It's a lovely, well-told story about perseverance and courage and, especially, about the importance of family--that place where you can go and cry if you must. Bud learns many life lessons on his quest. And this play offers those lessons to children--especially to black children who may find themselves sharing with Bud the problems of poverty, loneliness, even hunger. It also offers a look at the Depression Era, with its labor strife and violence and the special problems one faced if one was black.

But there are some difficulties with this production. The script is mostly narration; it's in Bud's voice but the lines are often distributed among all the members of the cast. This is occasionally confusing. Another confusion arises from several flash-back moments: with no technical hint to indicate a time shift only a keen mind can be sure just where on the time-line we are.

Music Director Phil Dunlap and the real-life big band provide some very good jazz, but I was surprised to see that the faces in the band were overwhelmingly white. This is St. Louis and I know there are a heckuva lot of fine black jazz musicians in town. Bud, Not Buddy is a play with a message for all children--but most especially for black boys. Shouldn't the on-stage band be at least mostly black? (Admittedly in the story Herman Calloway always had one white member of his band--but that was for logistical and business reasons.)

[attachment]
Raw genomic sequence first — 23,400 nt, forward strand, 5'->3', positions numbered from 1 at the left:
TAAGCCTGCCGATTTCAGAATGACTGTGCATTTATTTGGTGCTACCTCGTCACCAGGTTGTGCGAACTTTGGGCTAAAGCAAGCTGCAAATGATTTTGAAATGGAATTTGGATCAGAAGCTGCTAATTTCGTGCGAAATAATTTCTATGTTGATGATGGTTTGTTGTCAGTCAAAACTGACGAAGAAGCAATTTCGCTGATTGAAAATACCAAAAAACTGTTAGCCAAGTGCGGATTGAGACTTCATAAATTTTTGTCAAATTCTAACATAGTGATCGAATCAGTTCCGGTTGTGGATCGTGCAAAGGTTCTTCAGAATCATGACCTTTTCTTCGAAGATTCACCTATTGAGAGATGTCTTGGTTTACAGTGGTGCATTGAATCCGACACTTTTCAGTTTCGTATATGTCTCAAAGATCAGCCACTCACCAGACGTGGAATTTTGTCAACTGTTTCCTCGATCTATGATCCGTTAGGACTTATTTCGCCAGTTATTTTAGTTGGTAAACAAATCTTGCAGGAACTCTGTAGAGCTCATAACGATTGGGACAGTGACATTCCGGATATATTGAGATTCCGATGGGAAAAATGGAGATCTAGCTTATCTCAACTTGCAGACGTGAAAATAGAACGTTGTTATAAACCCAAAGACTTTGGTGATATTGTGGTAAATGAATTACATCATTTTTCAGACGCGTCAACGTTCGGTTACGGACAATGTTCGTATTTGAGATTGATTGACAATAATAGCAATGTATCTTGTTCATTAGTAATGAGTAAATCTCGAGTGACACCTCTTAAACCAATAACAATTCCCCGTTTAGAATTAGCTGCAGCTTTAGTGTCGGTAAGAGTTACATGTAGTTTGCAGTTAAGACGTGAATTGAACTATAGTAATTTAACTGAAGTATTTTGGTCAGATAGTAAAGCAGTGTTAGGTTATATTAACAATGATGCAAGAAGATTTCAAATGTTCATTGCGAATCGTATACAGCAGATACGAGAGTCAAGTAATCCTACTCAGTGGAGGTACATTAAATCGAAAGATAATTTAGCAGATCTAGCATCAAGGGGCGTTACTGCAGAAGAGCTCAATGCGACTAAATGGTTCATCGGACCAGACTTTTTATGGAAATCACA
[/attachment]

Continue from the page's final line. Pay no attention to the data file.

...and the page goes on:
And as to the size of the real band: in the story only six band members are named. Now I'm a product of the big-band era and I love that style of jazz. But I think a smaller combo would be more effective in this rather intimate tale. Wouldn't it be nice if the real band corresponded to the fictional band? (And you just can't put thirteen distinct characters on stage.)

Does Bud, Not Buddy want to introduce kids to live jazz? Or does it want to tell Christopher Curtis's story? Can it do both? And does it want to travel this show? A big band answers that question with a quick "No". A show with a small combo might travel. (And of course a show with recorded jazz would travel so easily!)

And one final note--the curtain speech. The Artistic Director greeted us, made the usual request to silence electronics and then took the opportunity (with a captive audience) to give a speech presenting one of the company's "Conductor of Change" awards. Altogether the curtain speech took over five minutes! This would be intolerable enough for an adult audience, but it is cruelly inconsiderate when the seats are filled with two hundred or so children eagerly anticipating a story. Awards are all well and good, but a curtain speech is not the place for them. This speech was a tedious waste of time for all those kids.

Please, please! Spare us these curtain speeches!

With Bud, Not Buddy Metro Theater has once again bravely taken on a grand challenge. They've done this before, as in their Earth Songs fourteen years ago. Now, as then, I have to say that their magic still lies in small and simple productions.

Bud, Not Buddy plays at the Grandel through February 25.

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From This Author Steve Callahan